Engelhard begins his beautifully illustrated book with the “superstar” Knut. Arguably the most famous polar bear of all time, Knut was born at Berlin zoo in 2006. His mother, Tosca, rejected her tiny offspring, who was nursed by the zookeeper Thomas Dörflein. Inevitably, the bear was given a human upbringing; Dörflein even sang lullabies and played the guitar to send him to sleep. The global media became obsessed with Knut, as did a group of campaigners who believed that the bear would have been better off if it had been left to die, rather than be raised by human beings. They even lobbied to have Knut castrated.

Aged four, Knut had his future resolved: the bear suffered a seizure and drowned, in front of an audience of hundreds. There was an outpouring of grief. When the zoo had his skin taxidermised, public outrage spiked and a spokesperson for the zoo was forced to explain: “It’s important to make clear that we haven’t had Knut stuffed.” But the difference between being stuffed and mounted is purely semantic.

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From respected fellow hunter to zoo sensation, polar bears have had a long journey in our imaginings. In the past, we have treated them as objects of entertainment and their body parts as commodities, but more recently they have become symbols of a world under threat from global warming. For the anthrozoologist, one of the richest exemplars of these animals’ growth in our minds is the performing bear. “The circus was from its beginning more honest than the zoo about its true nature as an artificial space set apart for the skilful manipulation of animals,” Engelhard explains.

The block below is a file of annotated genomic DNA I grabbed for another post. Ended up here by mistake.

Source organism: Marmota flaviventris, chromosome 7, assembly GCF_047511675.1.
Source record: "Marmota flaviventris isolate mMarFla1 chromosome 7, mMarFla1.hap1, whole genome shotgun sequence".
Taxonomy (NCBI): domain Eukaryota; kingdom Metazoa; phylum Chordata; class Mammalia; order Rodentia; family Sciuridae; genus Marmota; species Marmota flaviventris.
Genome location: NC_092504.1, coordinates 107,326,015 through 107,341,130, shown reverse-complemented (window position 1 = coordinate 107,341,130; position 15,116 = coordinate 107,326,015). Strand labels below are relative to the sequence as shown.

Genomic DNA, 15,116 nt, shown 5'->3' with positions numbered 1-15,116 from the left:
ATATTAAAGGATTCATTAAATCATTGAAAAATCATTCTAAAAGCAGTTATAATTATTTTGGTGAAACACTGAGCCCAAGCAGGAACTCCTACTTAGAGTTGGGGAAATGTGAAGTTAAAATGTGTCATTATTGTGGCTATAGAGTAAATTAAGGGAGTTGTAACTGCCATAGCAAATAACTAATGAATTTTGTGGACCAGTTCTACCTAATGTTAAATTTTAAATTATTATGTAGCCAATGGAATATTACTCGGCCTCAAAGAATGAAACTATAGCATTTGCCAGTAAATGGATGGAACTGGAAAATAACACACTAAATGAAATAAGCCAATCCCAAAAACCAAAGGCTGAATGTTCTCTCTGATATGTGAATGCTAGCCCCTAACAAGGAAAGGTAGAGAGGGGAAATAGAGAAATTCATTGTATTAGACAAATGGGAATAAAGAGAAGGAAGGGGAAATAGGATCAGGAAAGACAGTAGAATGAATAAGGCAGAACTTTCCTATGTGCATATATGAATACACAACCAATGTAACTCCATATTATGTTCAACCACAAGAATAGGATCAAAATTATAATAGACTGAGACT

Perhaps the best-known polar bear circus act of all time was the one devised by the diminutive Ursula Böttcher. She weighed 130lb and stood just over five feet tall, and had been a cleaning lady for Circus Busch in the GDR before she began her work with bears. The highlight of her performances was the Todeskuss or “Kiss of Death” – a gesture that took place in a steel cage, and involved an 11ft 6in monster of a bear taking a cube of sugar from Böttcher’s lips with its mouth. The moment, which combined sex, control and terror, enthralled audiences.